Rexburg, Idaho Temple

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Rexburg, Idaho, USA Temple

History

In 1883 a small group of pioneers established a city in a cold, windy land that had little to offer, but they made it home and proceeded to plant wheat. One hundred twenty-five years later, Rexburg became the home of a temple, dedicated February 10, 2008, adjacent to Brigham Young University – Idaho. The temple dedication was postponed one week due to the passing of President Gordon B. Hinckley. Newly ordained President Thomas S. Monson said, “I can’t think of anything I’d rather do as my first official act than dedicate this holy house of the Lord.”* Reflecting the original pioneers, wheat imagery is used throughout the temple. Over seven hundred hand-crafted art glass windows feature the wheat stalk. Almost simple in design in the baptistry, the wheat stalks increase in intricacy as you move higher in the temple, signifying drawing closer to God. Additional meaning can be drawn by referencing scriptures that speak of separating the wheat from the tares and the harvesting of the souls of men. The wheat is shaded with white representing those on the other side of the veil and darker colors for those still in mortality. Windows in the bride’s room were created from colorless crystal to represent purity and virtue. Nearly life-size murals in some rooms feature local landscapes and wildlife. Created by Leon Parson, a Rexburg native and well-known wildlife painter, he speaks reverently of the project, “Let me just quietly say that without the help of the Lord, the murals would not look the way they do. I have been literally assisted by the Spirit.”* The construction schedule featured the placing of the Angel Moroni statue on September 21, 2006, the 183rd anniversary of his appearance to Joseph Smith. A drenching, cold rain accompanied by biting winds made it seem impossible, but the sky cleared and the sun came out. In the dedicatory prayer thanks is given that “Thou hast never left Thy Church alone.” The Rexburg temple reminds us that the Lord is always with us, He will never leave us alone either.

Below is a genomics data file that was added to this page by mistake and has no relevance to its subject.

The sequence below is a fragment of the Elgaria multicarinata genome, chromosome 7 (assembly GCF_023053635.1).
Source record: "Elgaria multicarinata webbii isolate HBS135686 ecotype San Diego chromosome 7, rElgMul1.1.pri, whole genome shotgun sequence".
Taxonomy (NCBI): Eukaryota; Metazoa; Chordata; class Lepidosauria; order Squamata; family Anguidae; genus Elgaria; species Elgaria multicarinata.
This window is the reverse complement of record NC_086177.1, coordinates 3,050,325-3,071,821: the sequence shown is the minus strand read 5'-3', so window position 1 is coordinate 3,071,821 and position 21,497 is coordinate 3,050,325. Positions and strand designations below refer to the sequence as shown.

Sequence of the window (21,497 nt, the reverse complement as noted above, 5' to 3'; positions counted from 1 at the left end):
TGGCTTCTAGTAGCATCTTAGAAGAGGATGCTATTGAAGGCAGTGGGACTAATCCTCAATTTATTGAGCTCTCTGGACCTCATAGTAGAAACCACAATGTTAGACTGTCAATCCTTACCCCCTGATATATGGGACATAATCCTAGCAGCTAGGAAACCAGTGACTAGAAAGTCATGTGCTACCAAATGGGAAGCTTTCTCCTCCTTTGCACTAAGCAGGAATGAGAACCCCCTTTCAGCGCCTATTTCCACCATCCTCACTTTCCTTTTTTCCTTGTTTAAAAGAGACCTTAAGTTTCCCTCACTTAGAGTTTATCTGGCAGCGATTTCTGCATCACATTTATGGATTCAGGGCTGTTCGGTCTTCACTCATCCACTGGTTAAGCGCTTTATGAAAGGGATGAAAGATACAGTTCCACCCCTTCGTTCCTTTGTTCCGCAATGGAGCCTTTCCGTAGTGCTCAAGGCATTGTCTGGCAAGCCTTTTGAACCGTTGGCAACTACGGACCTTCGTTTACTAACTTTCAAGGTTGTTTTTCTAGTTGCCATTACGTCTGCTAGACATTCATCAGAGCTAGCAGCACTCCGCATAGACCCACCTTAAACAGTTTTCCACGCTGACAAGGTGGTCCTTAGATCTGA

How Temple Coins are Made

Dave started creating jewelry using metals in 1992, ten years later he had worked with nearly every metal in the jewelry industry! Moving to Thailand, he spent the next nine years perfecting his skills with various metals, 3D models and 3D printers. He dreamed of producing something that would bring delight to purchasers and carry with it positive feelings that would touch the souls of those who owned them. In 2014 he was able to realize his dream. Returning to the US, he uses Lost-wax casting to create a metal master from brass alloy for each temple of the Church of Jesus Christ of Latter-day Saints, depicting, in the highest degree of definition possible, a coin with a 3D image of a temple. The reverse of each coin is cast with the words “Stand ye in holy places.”

Purchase one or two of the temples that hold special meaning to you. Commemorate your visit to a temple by picking up the corresponding coin. Celebrate a milestone in a loved one’s life by gifting them a temple coin to inspire them. Collect them all or just a few. Some are cast in precious metals, making each coin an investment that will be a treasure in every sense of the word.

Additional Information

  • Free Shipping on orders over $35.
  • All coins are 1 1/4 in.
  • Pewter Coins are cast from lead free alloys.
  • Brass Coins cast from a silicone, brass alloy.  Giving our brass coins a rich yellow gold color for a fraction of the cost of gold coins.
  • Silver Coins are cast from an alloy of silver containing 92.5% by weight of silver and 7.5% by weight of other metals, usually copper.
  • Gold Coins cast in 14K Gold are 58.5% pure gold.  The remaining alloy consists of a copper and silver mix.
  • All of our coins are developed, cast, and finished locally in our facility in Logan, UT, U.S.A.

*Source Note: Hawkins, “Temples of the New Millennium”